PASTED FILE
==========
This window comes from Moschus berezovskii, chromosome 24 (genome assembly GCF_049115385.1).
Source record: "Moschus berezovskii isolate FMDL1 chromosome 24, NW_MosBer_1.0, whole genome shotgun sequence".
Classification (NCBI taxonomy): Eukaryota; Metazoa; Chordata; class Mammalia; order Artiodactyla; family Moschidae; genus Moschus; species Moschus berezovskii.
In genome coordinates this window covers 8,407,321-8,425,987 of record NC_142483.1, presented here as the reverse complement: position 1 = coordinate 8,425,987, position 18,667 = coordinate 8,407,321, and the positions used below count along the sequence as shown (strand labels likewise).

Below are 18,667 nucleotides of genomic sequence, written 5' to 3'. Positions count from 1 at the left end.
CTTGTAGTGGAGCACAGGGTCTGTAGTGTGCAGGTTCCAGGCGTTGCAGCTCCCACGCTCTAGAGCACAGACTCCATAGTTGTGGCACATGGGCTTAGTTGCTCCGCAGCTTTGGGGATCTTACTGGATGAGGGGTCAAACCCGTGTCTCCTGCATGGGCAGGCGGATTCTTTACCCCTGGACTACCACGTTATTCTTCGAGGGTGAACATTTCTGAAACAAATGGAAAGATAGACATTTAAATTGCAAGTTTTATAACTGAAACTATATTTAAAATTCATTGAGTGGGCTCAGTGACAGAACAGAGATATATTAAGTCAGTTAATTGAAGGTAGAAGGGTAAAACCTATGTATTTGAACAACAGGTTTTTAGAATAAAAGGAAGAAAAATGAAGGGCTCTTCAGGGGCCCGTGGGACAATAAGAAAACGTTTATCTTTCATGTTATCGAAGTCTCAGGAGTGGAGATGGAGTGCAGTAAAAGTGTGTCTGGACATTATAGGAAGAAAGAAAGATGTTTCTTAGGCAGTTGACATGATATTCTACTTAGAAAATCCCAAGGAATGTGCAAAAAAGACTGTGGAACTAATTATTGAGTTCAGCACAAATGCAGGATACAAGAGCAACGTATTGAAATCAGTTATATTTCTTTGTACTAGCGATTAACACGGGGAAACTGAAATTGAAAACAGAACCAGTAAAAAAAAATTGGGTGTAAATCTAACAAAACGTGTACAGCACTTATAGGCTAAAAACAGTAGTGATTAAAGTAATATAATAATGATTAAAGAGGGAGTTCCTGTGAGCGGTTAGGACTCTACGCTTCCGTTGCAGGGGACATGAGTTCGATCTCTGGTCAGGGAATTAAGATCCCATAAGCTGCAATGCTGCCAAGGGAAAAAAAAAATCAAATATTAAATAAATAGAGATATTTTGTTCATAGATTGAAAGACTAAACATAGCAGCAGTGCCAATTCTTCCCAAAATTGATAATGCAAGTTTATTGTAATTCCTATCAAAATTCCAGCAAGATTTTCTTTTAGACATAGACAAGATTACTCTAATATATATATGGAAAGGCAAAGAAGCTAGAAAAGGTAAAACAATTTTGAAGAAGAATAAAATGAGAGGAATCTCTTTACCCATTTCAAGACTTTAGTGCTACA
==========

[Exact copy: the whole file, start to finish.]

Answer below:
This window comes from Moschus berezovskii, chromosome 24 (genome assembly GCF_049115385.1).
Source record: "Moschus berezovskii isolate FMDL1 chromosome 24, NW_MosBer_1.0, whole genome shotgun sequence".
Classification (NCBI taxonomy): Eukaryota; Metazoa; Chordata; class Mammalia; order Artiodactyla; family Moschidae; genus Moschus; species Moschus berezovskii.
In genome coordinates this window covers 8,407,321-8,425,987 of record NC_142483.1, presented here as the reverse complement: position 1 = coordinate 8,425,987, position 18,667 = coordinate 8,407,321, and the positions used below count along the sequence as shown (strand labels likewise).

Below are 18,667 nucleotides of genomic sequence, written 5' to 3'. Positions count from 1 at the left end.
CTTGTAGTGGAGCACAGGGTCTGTAGTGTGCAGGTTCCAGGCGTTGCAGCTCCCACGCTCTAGAGCACAGACTCCATAGTTGTGGCACATGGGCTTAGTTGCTCCGCAGCTTTGGGGATCTTACTGGATGAGGGGTCAAACCCGTGTCTCCTGCATGGGCAGGCGGATTCTTTACCCCTGGACTACCACGTTATTCTTCGAGGGTGAACATTTCTGAAACAAATGGAAAGATAGACATTTAAATTGCAAGTTTTATAACTGAAACTATATTTAAAATTCATTGAGTGGGCTCAGTGACAGAACAGAGATATATTAAGTCAGTTAATTGAAGGTAGAAGGGTAAAACCTATGTATTTGAACAACAGGTTTTTAGAATAAAAGGAAGAAAAATGAAGGGCTCTTCAGGGGCCCGTGGGACAATAAGAAAACGTTTATCTTTCATGTTATCGAAGTCTCAGGAGTGGAGATGGAGTGCAGTAAAAGTGTGTCTGGACATTATAGGAAGAAAGAAAGATGTTTCTTAGGCAGTTGACATGATATTCTACTTAGAAAATCCCAAGGAATGTGCAAAAAAGACTGTGGAACTAATTATTGAGTTCAGCACAAATGCAGGATACAAGAGCAACGTATTGAAATCAGTTATATTTCTTTGTACTAGCGATTAACACGGGGAAACTGAAATTGAAAACAGAACCAGTAAAAAAAAATTGGGTGTAAATCTAACAAAACGTGTACAGCACTTATAGGCTAAAAACAGTAGTGATTAAAGTAATATAATAATGATTAAAGAGGGAGTTCCTGTGAGCGGTTAGGACTCTACGCTTCCGTTGCAGGGGACATGAGTTCGATCTCTGGTCAGGGAATTAAGATCCCATAAGCTGCAATGCTGCCAAGGGAAAAAAAAAATCAAATATTAAATAAATAGAGATATTTTGTTCATAGATTGAAAGACTAAACATAGCAGCAGTGCCAATTCTTCCCAAAATTGATAATGCAAGTTTATTGTAATTCCTATCAAAATTCCAGCAAGATTTTCTTTTAGACATAGACAAGATTACTCTAATATATATATGGAAAGGCAAAGAAGCTAGAAAAGGTAAAACAATTTTGAAGAAGAATAAAATGAGAGGAATCTCTTTACCCATTTCAAGACTTTAGTGCTACA